As the mother of four boys, did she ever wish for a girl to, in some way, bind her back to her mother? She nods. “We’re thinking now about adopting or having foster children, and if we did, I would look for a girl without a mother because I could relate to that. I was not an easy kid. I was sort of bratty and a big showoff. And I fear that will be visited upon me as karmic justice.” She smiles, but not too much, as she starts on her creme brulee.
Although her husband runs the couple’s production company and is busy developing future projects, it must still feel touchy for her to be the main breadwinner. She nods. “It could have been a problem,” she says carefully. “But always, from the beginning, I insisted everything be joint accounts, not separate. God’s plan for us right now is that I’m working, but that definitely will change. Raymond will end in two years and we don’t know what will happen then. You see people all the time who are on hit shows and then you never hear from them again. So I never hold that over my husband’s head. Also, there is something in actors that looks for change and is comfortable with instability. I know for sure that all things come to an end.”
Although her marriage, for now, at least, is not among them. “The first year was horrible and a couple of years ago we were having doozies of fights,” she says. “My first, brief marriage was also to an actor, which is why at my second wedding, when I was going down the aisle weeping and my friends all said, ‘Oh, how beautiful,’ I just knew I was making the same friggin’ mistake over again and couldn’t stop it. But my husband and I have gotten into a groove and I hope this is really who we are. He’s been going out of his way lately, taking more responsibility with the kids. He used to go straight to the computer in the morning while I was trying to find the shoes, and his pitching in makes a huge difference. Again, I find it difficult to be taken care of and rarely acknowledge it, and every act he does registers, but I also just need to verbally acknowledge him and hug him.” She laughs. “It would be helpful if we touched once in a while.”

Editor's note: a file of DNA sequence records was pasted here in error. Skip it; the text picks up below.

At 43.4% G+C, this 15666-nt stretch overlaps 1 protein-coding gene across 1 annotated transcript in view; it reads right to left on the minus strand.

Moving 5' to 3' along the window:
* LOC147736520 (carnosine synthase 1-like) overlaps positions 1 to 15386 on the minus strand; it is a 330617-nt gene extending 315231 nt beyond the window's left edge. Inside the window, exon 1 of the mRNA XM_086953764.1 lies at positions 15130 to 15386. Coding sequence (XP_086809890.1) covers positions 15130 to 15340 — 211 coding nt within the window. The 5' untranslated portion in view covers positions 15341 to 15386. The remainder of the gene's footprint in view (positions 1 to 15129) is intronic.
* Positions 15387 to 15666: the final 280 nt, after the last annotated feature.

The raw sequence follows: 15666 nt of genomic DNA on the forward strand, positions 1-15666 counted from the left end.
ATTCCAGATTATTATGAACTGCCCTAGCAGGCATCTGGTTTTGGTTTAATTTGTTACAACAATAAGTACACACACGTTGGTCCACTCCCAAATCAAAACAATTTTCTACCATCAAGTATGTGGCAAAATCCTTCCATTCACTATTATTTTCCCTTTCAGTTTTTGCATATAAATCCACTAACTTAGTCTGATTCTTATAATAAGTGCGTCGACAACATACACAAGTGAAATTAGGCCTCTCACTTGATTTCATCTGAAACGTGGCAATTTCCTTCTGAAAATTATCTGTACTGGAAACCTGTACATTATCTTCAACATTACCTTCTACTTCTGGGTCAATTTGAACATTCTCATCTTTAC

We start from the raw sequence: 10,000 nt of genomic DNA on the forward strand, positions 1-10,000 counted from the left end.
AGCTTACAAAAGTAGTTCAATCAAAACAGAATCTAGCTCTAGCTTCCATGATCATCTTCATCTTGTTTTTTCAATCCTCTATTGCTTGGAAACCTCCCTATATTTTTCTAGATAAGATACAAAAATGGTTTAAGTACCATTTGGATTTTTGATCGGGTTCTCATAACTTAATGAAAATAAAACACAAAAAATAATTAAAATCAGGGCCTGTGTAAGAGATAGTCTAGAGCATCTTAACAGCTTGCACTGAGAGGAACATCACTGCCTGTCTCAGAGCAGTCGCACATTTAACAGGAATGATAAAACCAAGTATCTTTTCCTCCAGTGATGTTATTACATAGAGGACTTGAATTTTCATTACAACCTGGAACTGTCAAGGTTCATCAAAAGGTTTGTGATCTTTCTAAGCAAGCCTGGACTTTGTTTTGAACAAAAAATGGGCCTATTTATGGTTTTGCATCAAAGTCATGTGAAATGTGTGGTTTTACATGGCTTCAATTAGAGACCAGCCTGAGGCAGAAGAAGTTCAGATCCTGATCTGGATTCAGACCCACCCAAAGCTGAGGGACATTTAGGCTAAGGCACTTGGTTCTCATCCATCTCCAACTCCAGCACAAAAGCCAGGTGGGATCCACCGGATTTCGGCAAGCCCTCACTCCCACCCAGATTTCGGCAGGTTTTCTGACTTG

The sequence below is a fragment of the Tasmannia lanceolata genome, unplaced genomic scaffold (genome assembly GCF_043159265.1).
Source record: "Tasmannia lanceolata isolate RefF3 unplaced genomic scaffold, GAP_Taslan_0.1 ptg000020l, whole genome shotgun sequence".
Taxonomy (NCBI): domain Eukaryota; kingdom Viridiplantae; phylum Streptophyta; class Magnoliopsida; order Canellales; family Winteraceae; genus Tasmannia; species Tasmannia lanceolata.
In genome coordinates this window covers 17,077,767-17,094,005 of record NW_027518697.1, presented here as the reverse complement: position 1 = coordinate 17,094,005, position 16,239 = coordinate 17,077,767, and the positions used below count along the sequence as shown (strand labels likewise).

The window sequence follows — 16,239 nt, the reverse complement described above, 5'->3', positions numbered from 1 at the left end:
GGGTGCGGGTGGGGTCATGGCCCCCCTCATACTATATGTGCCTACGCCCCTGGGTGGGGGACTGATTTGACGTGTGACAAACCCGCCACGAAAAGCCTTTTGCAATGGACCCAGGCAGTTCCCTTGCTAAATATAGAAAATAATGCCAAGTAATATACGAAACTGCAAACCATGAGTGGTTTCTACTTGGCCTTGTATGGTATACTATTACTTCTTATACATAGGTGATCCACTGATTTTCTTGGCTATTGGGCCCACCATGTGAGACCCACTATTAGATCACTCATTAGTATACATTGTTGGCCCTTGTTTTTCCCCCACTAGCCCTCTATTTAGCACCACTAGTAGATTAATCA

Of course, she could just as easily be referring to her TV husband. Heaton claims great affection for Ray Romano with whom, in addition to the show, she also appears in Ford Motor Company’s breast cancer awareness ads. Her methods of expressing it, however, aren’t any warmer or fuzzier than Debra’s in their often contentious on-screen marriage. “I’m always dissing Ray and making fun of him, talking about his money,” Heaton says. “My decorator just did his house, which is beautiful, tasteful and elegant, and I saw his bedroom and said, ‘I cannot picture Ray in this room.’ I feel like he’s my brother. At the Emmys, when he won, I was sobbing. I ruffled his hair before he went up there and people said I was trying to make him look bad. But no, it was like he was my dog — ‘Good boy!’ And anyway, it was just one piece sticking up. It made him look adorable, actually.”
That dynamic — for better or worse — resonates with millions of viewers. “People say, ‘You must have a tape recorder in my bedroom, we just had that conversation,'” Heaton says. “And I find it very easy to memorize the scripts, which are so close to conversations my husband and I have.” Now that she is finding harmony in her own marriage, however, it might not be long until it spills over to the Romanos.
“Obviously, everything is heightened for comedy,” Heaton says. “But I would like to do at least one episode where Debra and Raymond really get along.”